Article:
Memory is Not Like Videotape (2019)

This project weaves together memories of my maternal family history – reimagined in a documentary style – through the combined narratives of my mother and her siblings as they recount childhood memories of growing up in small town New Brunswick in the 1950s and early 1960s. Transactive memory – a process of collectively encoding, storing, and retrieving knowledge to create fuller memories than any individual remembers on their own – looms large in this work. A family’s story is often passed down through generations in this manner.

This project maps out the early days of my family’s story in New Brunswick. In 1962 (or 1963, depending who you ask) the family moved west to Sault Ste Marie before eventually settling in and around the Hamilton area. I’ve recreated their memories through editing archival family photos with found footage, along with audio recordings of my family members recollecting their childhood. My discussions with them were conversational, rather than direct interviews, as I was interested in the day-to-day and smaller in-between moments, rather than focused on the major events of our family history. My fascination with memories, time, storytelling, and society’s oral traditions are a catalyst behind this work, as are the stories of my family, and especially the strong women – my mom and aunts – who survived difficult childhoods to flourish and improve their own lives and mine.

This work was exhibited as part of a group show with the Feminist Art Conference at Artscape Gibraltar Point on the Toronto Islands.


…film loop… (2019)

Just a lil’ experiment: a hand-drawn film loop that I created in a workshop at HAVN (Hamilton Audio Visual Node) led by Derek Jenkins.



This large-scale outdoor public art sculpture was created using thousands of feet of hand-knit ethernet cable. This artwork considers historically denoted ‘women’s work’ – homemaking, sewing, crocheting etc. – and questions the continued under-representation of women in fields dominated by men in the present. Despite a high increase in the number of women graduating with STEM degrees (Science, Technology, Engineering, Math), the percentage of women working in these fields has barely changed in three decades – today’s Canadian STEM workforce includes only 22% women.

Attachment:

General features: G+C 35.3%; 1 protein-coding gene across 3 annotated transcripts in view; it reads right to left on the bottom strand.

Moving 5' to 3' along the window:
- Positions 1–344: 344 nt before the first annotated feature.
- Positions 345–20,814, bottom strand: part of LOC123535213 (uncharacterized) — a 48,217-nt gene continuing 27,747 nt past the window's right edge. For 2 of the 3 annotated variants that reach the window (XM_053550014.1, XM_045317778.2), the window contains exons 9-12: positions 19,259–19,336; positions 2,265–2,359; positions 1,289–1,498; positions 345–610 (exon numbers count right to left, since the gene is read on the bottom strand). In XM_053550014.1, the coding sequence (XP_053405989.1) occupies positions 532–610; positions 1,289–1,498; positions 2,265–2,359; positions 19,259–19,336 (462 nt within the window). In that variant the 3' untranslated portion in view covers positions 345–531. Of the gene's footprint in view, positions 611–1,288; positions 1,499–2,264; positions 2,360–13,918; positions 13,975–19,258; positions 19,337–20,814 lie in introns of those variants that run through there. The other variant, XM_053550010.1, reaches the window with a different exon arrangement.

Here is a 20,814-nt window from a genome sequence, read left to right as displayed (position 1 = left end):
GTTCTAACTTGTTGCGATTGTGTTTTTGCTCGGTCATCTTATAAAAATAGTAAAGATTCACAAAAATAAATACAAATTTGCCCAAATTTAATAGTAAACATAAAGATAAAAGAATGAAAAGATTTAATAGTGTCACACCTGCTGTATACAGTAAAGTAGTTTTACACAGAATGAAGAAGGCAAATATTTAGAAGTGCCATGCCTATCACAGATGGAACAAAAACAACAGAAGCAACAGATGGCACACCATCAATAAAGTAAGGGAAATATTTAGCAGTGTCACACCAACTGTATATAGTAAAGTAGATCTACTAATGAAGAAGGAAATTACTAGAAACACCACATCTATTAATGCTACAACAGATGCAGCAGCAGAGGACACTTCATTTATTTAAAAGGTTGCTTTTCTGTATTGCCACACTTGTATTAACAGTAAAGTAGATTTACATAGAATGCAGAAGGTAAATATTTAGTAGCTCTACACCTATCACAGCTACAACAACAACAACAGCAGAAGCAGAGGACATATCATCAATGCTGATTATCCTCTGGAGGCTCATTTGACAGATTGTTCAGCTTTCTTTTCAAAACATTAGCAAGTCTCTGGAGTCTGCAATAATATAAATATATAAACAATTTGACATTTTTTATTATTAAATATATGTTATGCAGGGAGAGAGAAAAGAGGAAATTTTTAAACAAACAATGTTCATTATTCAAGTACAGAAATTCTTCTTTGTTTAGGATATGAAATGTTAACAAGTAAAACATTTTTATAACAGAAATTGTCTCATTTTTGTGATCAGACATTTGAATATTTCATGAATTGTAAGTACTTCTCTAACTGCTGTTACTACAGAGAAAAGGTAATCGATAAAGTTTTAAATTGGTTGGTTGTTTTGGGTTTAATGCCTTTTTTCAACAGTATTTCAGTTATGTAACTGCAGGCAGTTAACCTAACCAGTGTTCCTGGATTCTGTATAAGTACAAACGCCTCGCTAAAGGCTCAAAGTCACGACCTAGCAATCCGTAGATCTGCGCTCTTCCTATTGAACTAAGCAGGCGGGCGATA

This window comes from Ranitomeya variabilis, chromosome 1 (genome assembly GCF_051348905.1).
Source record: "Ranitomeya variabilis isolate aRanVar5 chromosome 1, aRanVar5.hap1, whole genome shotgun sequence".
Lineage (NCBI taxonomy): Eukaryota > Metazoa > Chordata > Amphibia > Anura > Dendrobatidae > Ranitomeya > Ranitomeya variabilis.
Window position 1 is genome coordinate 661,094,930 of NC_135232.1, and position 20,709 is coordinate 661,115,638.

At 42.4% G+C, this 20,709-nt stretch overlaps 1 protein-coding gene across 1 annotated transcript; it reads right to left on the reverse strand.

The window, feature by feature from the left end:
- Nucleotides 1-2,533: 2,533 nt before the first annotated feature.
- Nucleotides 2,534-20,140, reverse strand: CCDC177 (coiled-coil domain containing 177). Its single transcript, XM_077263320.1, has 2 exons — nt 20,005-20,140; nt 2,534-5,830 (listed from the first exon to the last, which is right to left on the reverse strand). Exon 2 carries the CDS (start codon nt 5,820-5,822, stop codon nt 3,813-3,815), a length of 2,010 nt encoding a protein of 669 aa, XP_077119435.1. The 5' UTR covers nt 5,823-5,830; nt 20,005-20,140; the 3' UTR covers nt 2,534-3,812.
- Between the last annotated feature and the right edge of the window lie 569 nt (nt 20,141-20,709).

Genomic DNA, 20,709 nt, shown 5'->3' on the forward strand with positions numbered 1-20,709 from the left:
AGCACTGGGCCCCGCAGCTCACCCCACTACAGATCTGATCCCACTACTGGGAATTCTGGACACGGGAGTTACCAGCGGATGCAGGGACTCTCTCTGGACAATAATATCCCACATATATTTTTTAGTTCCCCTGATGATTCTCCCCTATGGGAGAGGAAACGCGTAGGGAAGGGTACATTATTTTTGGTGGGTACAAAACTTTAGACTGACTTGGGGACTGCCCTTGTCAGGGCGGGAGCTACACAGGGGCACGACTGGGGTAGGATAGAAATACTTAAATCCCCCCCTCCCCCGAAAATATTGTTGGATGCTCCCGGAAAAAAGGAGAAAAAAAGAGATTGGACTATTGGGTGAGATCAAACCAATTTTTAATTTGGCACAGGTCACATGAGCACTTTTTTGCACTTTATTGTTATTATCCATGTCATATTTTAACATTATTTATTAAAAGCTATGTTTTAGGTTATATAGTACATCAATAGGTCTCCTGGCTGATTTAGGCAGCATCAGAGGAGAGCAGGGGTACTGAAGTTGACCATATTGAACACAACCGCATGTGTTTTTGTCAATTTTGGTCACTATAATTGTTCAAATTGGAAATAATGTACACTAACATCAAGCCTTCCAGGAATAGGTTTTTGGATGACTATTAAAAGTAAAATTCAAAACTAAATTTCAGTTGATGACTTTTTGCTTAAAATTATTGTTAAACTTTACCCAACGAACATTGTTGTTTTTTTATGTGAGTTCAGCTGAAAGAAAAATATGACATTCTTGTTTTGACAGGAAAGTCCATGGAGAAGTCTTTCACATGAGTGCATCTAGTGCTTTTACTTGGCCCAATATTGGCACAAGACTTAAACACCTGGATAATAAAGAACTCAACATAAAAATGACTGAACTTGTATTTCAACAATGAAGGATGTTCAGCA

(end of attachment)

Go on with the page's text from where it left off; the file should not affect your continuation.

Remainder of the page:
Exhibited at Supercrawl 2018.

Media: Knitting women into the picture
(From The Silhouette. Text by Rya Buckley. Photos by Kyle West.)






HOT AIR (2017)

Centre[3] for Print and Media Arts

A media installation – combining video projections, oversized balloons, found audio, and white noise – Hot Air was first exhibited in September 2017 at Centre[3] for Print and Media Arts, with the opening reception taking place during Supercrawl, a yearly arts & music festival drawing over a 100,000 visitors to Hamilton’s James Street North.




Using 2-channels of projected video and balloons to visually represent the ‘hot air’ directed at women in our society, this work also includes misogynistic headlines, audio of news reporters covering outrageously sexist stories, and sound clips of public figures – celebrities, politicians, athletes, and television pundits – using their platform to disparage women.